Court procedures are expected to put off for months the fate of a controversial plan for a commercial wastewater disposal well in northwest Nebraska.
Opponents have asked Cheyenne County District Court in Sidney to review the Nebraska Oil and Gas Conservation Commission’s approval of the proposed Terex Energy Corp. well.
It probably will be late summer at least before a judge hears courtroom arguments, said Thomas Sonntag of Sidney, attorney for neighboring landowners fighting the proposal. In the meantime, the well sits idle.
The opponents’ appeal says the commission overstepped its legal authority. The landowners say there is no state law that allows the commission to authorize the disposal in Nebraska of oilfield wastewater that’s produced in other states.
“Our argument would be that the commission has authority to do only what the Legislature says it can do,” Sonntag said.
Sonntag represents Jane Grove of Morrill, Nebraska, and Hughson Flying A Ranch, owned by Lee and Jenny Hughson of Mitchell, Nebraska. The Hughsons and Grove both own rangeland adjoining the well site north of Mitchell.
At issue is a proposal by Terex Energy of Broomfield, Colorado, to convert the inactive oil well into a disposal well for water that is brought to the surface during the production of oil and natural gas. As originally proposed, much of this brine would come from wells developed through hydraulic fracturing, or fracking.
Terex’s application projected an around-the-clock operation serving oil and gas producers from booming Colorado and Wyoming fields, where demand for disposal wells exceeded the supply. Later, company officials said the application reflected an exaggerated goal that is unlikely to be achieved anytime soon, if ever.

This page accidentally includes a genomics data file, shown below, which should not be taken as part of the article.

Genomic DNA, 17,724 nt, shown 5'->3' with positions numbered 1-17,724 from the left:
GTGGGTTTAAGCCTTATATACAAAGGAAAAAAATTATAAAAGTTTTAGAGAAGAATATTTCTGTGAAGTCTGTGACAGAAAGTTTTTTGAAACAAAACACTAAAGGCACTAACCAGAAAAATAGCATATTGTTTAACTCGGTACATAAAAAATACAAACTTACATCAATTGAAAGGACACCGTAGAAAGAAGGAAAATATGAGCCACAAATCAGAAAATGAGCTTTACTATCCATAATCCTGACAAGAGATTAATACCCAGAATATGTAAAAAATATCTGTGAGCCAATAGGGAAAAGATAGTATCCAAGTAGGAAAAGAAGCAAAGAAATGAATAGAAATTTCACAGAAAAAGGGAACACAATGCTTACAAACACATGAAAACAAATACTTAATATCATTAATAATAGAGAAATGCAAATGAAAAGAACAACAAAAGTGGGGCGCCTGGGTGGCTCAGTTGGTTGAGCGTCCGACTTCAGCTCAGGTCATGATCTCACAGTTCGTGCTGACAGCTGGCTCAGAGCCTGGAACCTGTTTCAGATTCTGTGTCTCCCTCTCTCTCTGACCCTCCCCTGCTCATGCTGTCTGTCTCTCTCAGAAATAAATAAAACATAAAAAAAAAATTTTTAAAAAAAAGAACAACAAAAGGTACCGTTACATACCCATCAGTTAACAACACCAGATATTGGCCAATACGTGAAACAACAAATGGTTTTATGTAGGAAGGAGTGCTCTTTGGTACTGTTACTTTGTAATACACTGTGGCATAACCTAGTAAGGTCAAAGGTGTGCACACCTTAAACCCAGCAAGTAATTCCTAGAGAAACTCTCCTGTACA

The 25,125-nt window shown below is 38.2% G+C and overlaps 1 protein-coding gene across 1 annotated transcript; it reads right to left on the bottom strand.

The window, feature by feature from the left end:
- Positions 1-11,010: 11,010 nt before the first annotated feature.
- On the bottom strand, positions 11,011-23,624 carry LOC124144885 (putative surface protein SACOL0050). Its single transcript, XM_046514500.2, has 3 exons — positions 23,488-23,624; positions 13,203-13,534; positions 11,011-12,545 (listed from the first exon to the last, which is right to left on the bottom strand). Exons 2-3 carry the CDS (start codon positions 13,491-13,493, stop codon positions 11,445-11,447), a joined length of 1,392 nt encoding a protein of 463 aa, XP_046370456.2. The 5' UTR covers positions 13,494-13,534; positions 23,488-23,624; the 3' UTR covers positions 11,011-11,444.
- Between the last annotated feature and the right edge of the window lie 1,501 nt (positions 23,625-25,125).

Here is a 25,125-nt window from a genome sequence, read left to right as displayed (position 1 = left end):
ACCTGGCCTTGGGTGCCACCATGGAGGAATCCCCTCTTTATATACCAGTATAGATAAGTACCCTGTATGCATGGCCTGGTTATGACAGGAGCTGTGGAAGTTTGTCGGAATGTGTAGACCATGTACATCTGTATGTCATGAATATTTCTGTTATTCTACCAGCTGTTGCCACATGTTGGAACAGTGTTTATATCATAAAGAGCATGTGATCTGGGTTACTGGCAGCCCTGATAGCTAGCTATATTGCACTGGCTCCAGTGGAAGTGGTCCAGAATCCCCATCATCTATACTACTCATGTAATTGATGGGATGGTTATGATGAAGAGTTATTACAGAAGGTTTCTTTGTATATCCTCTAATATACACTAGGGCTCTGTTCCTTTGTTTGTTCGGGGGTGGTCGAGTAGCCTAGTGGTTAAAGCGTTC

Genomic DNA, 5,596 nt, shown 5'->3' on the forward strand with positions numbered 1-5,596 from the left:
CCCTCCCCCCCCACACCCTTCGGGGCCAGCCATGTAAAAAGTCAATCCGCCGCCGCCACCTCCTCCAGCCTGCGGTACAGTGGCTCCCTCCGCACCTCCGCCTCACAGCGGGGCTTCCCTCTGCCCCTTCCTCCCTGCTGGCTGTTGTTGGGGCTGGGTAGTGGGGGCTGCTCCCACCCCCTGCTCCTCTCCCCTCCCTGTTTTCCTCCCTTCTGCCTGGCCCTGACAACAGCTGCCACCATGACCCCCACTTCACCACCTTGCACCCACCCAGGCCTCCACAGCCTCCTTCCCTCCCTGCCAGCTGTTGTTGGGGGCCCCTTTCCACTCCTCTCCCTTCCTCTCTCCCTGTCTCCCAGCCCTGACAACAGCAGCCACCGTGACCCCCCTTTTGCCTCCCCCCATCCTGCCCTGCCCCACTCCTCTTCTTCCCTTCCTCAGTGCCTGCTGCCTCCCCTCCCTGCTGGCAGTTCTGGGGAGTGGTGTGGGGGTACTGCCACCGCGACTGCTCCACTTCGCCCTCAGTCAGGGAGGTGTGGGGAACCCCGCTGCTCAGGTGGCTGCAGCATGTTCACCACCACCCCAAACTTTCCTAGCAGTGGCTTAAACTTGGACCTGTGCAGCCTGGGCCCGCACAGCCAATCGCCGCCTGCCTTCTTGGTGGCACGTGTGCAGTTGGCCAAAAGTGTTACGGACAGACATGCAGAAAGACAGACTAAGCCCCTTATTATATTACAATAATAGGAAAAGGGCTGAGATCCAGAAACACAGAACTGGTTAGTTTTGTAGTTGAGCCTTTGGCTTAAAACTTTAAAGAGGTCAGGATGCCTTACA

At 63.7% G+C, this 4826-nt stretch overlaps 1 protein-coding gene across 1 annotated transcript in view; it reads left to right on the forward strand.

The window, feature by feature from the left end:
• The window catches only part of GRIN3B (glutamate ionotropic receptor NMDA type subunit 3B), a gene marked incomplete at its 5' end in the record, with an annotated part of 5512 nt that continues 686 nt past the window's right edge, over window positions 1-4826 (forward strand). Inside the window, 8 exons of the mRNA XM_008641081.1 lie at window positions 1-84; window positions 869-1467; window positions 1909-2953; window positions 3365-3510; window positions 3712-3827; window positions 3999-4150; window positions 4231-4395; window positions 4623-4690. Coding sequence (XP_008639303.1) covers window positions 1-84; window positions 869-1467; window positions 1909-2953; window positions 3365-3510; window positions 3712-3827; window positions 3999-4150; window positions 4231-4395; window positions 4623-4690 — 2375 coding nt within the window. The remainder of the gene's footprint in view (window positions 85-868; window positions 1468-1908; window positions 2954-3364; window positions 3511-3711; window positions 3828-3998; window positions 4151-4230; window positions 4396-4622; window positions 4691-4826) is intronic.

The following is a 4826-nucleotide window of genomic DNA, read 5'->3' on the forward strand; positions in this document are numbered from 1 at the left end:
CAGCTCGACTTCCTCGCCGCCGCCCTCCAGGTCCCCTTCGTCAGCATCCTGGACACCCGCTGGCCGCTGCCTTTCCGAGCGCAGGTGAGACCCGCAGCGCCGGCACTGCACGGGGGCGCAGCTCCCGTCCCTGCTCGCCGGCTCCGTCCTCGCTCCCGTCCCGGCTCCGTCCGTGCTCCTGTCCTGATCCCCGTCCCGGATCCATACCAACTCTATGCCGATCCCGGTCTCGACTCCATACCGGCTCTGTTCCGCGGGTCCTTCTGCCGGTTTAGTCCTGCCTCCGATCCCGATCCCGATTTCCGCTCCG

Terex’s original plan alarmed some landowners and residents of the region, who organized spirited opposition.
The oil and gas commission approved the application in April. Commission officials say Nebraska, Colorado, Wyoming and Kansas have long cooperated in allowing wastewater to cross state lines for access to the nearest disposal well. The Denver-Julesburg Basin oil patch lies under the four-state region.
The Hughson-Grove petition said the commission did not consider letters from eight government entities and other organizations expressing opposition or concern about the proposal. It alleges the commission did not review reports from four oil wells in the area for insight into the amount of wastewater produced.
And it said the failure to consider these things prevented Jenny Hughson from fully expressing her testimony at a quasi-judicial hearing on the issue in March.
The Nebraska Attorney General’s Office, which represents the commission, is reviewing the appeal and declined to comment.
The controversy attracted the attention of the Nebraska Legislature. Its Natural Resources Committee will hold meetings this summer to review the state’s regulation of underground storage of oilfield wastewater. One state senator also plans to explore disbanding the commission and transferring its responsibilities to the Nebraska Department of Environmental Quality.
The Hughson-Grove petition asks the court to reverse the commission’s approval of the Terex plan or to limit it so the well may accept only wastewater from Nebraska operations.
“We’ve asked the judge to take a second look at it,” Sonntag said. “We might as well get it on the table and find out what the answer is.”
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